It has never been easier to switch banks. The Australian Government’s new tick and flick reforms came in on July 1, 2012 which means to switch bank accounts all you have to do is sign a simple form and just like that your old bank gets the flick. You no longer have to worry about transferring over direct deposit payments, your new bank will have the authority to do this on your behalf.
There is absolutely no reason whatsoever you should be paying fees for your everyday bank transaction account and if you are, it is definitely time to switch banks. But how do you choose a new bank?
We thought a great way for you to see what other banks, building societies and credit unions are offering, was to get two leading alternative banking providers, Greater Building Society and ING Direct to outline their case for switching here on the Mozo blog.
First up, David Bryde, Product Manager from Greater Building Society puts the case for switching to a building society or credit union.
Bank reforms: should you tick and flick? – Guest blog by David Bryde
Are you sick of bank fees eating into your hard earned savings while you hear about the massive profits that your bank is making? Do you feel you should really be getting better service from your bank?
You know you should move your account somewhere else but you figure it’s too hard or that all banks are the same. I have some good news for you on two fronts. There are safe, full-service, alternatives to the banks and recent Federal Government reforms are making it even easier for you to switch financial institutions.
Under the Government’s tick and flick reforms you can now simply sign one form and your new financial institution has the authority to get a list of all the automatic payments in and out your old account such as your salary, health insurance, credit card payments or utility bills. They’ll then help you move them to your new account before you close down the old one. You don’t have to mess around with your current financial institution.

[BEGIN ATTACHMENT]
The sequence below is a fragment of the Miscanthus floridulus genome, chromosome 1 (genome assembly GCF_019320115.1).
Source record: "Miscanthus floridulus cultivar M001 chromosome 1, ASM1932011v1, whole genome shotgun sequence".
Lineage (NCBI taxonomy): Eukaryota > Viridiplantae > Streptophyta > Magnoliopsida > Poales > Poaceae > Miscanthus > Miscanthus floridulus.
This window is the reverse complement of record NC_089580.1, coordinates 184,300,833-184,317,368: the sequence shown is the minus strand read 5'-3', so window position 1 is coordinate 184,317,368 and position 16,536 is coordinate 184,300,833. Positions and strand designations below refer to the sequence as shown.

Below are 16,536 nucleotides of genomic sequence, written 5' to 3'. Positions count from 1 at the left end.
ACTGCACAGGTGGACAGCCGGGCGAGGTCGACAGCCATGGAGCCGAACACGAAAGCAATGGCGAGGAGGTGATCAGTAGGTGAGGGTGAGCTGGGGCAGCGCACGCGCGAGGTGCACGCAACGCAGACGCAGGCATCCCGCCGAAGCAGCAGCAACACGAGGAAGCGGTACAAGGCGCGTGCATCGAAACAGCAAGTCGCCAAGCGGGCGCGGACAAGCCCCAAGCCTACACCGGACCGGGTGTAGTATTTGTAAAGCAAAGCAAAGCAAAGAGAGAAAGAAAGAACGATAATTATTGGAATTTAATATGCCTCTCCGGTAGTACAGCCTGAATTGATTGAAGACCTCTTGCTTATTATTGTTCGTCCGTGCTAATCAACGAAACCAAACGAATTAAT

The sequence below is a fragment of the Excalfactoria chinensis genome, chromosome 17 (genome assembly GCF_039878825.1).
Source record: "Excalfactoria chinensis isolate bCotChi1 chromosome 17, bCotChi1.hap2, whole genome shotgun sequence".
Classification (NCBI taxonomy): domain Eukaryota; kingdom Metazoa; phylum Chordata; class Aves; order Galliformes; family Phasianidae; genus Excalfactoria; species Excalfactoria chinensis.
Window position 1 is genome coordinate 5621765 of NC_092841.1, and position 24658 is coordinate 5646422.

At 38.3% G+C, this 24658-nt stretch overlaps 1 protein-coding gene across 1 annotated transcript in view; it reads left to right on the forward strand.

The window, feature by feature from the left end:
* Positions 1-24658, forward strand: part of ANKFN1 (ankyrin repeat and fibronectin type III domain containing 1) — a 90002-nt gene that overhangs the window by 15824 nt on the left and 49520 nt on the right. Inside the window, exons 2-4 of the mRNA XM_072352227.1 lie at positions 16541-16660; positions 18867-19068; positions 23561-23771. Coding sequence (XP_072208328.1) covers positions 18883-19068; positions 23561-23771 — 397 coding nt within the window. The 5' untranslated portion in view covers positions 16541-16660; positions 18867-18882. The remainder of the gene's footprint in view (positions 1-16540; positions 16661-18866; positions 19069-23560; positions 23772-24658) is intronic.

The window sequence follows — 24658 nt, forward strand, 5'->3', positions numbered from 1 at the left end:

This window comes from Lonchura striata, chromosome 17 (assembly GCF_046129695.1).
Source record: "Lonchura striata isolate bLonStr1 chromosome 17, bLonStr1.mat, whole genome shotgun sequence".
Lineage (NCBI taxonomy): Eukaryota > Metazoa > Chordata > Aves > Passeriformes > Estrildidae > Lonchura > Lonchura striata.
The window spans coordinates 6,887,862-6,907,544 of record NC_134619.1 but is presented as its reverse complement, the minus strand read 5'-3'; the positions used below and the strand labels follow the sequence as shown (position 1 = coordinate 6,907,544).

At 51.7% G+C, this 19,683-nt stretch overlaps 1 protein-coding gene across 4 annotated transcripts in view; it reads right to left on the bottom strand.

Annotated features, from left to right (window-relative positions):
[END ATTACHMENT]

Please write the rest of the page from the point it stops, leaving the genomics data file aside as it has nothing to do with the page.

A pain point in switching is now a gain point. There are many customer-owned building societies and credit unions that are renowned for providing better service, lower fees, competitive rates and all-round better value than the major banks.
By not having to meet the demands of shareholders we’re less focussed on profit and more focussed on the needs of customers. You’ve only got to check out the Mozo ratings to see how we stack up.
Building societies and credit unions are subject to the same regulatory requirements as banks and deposits have the same government guarantee, making them a very secure place to have your money.
You still have easy access to your money. Most of us are part of a national ATM network and larger ones like The Greater have all the free phone, mobile and internet banking services you need. In most cases our branches are open longer hours than the banks and we have mobile lenders that can come to you.
It’s no fun being in an unhappy relationship and sometimes we stay in them because we can’t see a way out. If that applies to your banking, now that it’s easier than ever before to switch bank accounts, you really owe it to yourself to do something about it.